And, in 1951, he was on an expedition, and he wasn't able to attend the dinner, so he wrote to Wendell Phillips Dodge and said, 'Please may I have my portion of the meal?

I'd like to display it in the Bruce Museum in Greenwich.'

And Dodge answered back and said, 'Absolutely.'

He personally filled out the specimen card with the chunk of the meat preserved in ethanol and sent it to Howes at the Bruce Museum.

And on the specimen label, he wrote not 'woolly mammoth' but 'Megatherium.'

And if you look at accounts, interviews of people who attended the dinner, there was some confusion about whether it was woolly mammoth or whether it was Megatherium, giant sloth.

They were eating it anyway.

They were eating it anyway.

There were mixed accounts about how it tasted, and they weren't really sure, and so there were a couple of articles published, but one of them ended up sticking, and that was published by and it said that they ate woolly mammoth.

So for the last 60 years, that's been sort of taken as fact.

But in the collections of the Yale Peabody Museum, where I used to work as an undergraduate, we had the specimen of Megatherium meat, and I thought it was fascinating because it said this was potentially 250,000 years old, it was served at the Explorers Club dinner in 1951, and I thought it was just crazy that people would eat something that has been dead for potentially thousands of years.

Sure.

So, flash-forward to 2015.

I was back as a PhD student, studying genetics, and I was taking a class on mammalogy.

And our professor, Eric Sargis, mentioned in class that there was this specimen of sloth meat and, if anyone wanted to do the genetic analysis on it, then come and find him after class.

So I sprinted up to class.

Of course, there was no one else there [Laughing] that was interested.

But I said, 'Oh, I know about the specimen.

It's my favorite.

I want to do the project.'

And, at that time, I was doing my PhD in genetics, so I had the expertise to start.

So I teamed up with Eric Sargis -- he's an anthropologist -- and another PhD student in geology called Matt Davis.

And I ended up sequencing the DNA, and we were --

And? Drumroll, please.

Drumroll.

It was actually green sea turtle.

It was neither mammoth nor sloth.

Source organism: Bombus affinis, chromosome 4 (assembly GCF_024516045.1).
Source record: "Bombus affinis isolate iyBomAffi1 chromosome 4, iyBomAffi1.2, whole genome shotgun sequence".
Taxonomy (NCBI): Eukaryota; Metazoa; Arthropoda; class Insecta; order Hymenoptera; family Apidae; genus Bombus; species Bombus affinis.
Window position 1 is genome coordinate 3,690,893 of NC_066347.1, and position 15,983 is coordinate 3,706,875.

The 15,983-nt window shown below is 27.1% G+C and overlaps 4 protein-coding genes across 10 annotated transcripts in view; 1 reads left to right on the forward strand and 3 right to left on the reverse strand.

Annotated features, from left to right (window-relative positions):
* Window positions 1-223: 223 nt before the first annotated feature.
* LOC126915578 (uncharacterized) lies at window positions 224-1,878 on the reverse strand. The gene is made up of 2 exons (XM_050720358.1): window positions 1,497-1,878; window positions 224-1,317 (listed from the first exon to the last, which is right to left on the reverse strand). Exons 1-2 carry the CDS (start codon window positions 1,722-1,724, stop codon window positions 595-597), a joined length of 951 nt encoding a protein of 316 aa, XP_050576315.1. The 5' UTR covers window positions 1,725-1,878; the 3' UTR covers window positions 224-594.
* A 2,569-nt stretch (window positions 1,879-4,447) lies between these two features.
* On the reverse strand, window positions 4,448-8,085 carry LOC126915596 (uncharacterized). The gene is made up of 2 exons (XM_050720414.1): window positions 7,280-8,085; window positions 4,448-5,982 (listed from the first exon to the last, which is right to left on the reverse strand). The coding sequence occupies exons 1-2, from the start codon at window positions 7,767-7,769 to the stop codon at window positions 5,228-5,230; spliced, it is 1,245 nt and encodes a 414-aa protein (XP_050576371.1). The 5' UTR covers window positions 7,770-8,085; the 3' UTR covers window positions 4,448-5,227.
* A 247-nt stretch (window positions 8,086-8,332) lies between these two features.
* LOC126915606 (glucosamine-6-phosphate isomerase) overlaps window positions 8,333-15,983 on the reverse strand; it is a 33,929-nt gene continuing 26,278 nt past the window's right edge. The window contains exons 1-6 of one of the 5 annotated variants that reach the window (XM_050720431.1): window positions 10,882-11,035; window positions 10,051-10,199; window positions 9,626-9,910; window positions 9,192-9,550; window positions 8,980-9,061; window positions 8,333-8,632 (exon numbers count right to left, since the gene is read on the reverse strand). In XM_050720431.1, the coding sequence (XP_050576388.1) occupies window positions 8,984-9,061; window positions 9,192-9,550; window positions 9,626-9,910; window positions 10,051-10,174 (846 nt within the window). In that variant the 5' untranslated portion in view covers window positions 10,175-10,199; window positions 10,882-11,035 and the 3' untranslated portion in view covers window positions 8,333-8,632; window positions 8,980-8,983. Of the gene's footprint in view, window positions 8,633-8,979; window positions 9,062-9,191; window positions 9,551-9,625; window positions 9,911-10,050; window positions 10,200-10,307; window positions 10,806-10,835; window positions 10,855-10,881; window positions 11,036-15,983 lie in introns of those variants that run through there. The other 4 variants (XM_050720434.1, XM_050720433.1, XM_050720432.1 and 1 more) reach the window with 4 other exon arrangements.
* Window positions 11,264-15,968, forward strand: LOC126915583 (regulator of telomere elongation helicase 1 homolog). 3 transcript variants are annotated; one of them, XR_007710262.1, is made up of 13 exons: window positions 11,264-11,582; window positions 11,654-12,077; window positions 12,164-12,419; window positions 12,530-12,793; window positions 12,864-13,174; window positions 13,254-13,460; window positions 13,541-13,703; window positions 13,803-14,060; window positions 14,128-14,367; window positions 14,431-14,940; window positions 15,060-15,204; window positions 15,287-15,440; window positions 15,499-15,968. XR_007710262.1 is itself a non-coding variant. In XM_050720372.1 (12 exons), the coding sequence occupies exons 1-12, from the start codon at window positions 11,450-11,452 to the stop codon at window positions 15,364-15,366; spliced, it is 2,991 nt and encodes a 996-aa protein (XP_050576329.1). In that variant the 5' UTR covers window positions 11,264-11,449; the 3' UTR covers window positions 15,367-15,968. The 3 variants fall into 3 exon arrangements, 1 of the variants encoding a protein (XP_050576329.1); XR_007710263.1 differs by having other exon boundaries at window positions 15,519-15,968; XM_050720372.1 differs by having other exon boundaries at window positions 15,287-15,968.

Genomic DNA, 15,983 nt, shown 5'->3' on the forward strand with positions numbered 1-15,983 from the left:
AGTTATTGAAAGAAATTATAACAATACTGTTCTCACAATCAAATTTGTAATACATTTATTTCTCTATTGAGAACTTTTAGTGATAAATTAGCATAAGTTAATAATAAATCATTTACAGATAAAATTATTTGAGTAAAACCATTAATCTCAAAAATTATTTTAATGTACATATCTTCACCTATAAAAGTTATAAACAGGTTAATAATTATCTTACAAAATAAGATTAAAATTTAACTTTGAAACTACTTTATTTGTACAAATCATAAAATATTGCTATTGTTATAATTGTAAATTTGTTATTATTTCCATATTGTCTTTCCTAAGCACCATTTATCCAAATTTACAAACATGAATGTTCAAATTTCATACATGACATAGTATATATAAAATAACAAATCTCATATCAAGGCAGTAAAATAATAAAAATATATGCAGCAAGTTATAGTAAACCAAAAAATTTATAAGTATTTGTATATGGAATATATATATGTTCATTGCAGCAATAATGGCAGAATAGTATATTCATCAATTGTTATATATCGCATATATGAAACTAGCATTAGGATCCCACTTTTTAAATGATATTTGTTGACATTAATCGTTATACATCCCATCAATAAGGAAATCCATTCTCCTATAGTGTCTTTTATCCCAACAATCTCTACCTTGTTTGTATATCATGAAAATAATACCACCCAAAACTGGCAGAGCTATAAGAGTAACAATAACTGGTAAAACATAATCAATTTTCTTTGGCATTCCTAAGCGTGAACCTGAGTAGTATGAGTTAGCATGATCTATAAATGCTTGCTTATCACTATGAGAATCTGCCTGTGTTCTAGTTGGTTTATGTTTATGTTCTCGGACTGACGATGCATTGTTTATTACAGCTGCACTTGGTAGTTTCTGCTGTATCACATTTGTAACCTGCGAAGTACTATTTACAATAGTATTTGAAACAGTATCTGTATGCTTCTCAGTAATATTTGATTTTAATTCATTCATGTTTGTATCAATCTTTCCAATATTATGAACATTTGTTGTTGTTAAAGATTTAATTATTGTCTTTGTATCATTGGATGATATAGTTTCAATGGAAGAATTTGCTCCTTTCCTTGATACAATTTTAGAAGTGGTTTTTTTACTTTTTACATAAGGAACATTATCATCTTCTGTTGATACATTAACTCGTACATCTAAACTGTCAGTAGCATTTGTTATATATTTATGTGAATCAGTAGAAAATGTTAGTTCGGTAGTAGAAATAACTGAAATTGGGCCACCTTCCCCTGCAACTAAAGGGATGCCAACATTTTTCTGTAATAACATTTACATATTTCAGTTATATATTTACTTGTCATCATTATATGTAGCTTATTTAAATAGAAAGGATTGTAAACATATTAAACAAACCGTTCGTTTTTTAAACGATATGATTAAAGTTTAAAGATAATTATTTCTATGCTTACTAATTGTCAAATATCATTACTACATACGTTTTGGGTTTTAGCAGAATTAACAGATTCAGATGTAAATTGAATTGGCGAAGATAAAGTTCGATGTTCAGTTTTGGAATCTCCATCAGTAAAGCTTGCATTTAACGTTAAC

Matt found a confession by Dodge that was in the Explorers Club journal, and it was a correspondence between Dodge and Paul Howes, where Paul was confused 'cause he said, 'I heard that it was mammoth.

I heard that it was sloth.

What is it?'

And Dodge writes back a very, very confusing, winding series of letters where he says, 'It is sloth -- it is Megatherium,' but then talks about these sloths eating pteropods, which were like ancient marine -- or, no, they're still in existence, but marine sea creatures.

And, at one point, he says, 'Could I have found, perhaps, a potion to change giant ground sloth into which is 'green sea turtle.'

So this correspondence was kind of forgotten, and even by the Explorers Club members.

So, how do the explorers feel that they were... well, hoaxed, pranked, punked?

At the time, I think they were actually relieved because the Explorers Club is a club that promotes scientific research, exploration.

In the past, it was very common for any scientist to go and sample their research specimen.

Were green sea turtles plentiful back then, or were they rare, too?

Back then, they were plentiful.

They were actually quite popular, especially among the elite.

And we know now, after the fact -- We actually obtained the menu from that 1951 dinner.

And they served green sea turtle in a soup as an appetizer, and they pitched it along with something that was prehistoric.

So it makes sense in retrospect that Dodge made this claim, he built up the dinner, and then just took some of that turtle and put it in the jar and sent it to the Bruce Museum.

All right. Jessica Glass.

Thanks for solving the mystery.

Yeah, thank you so much for having me.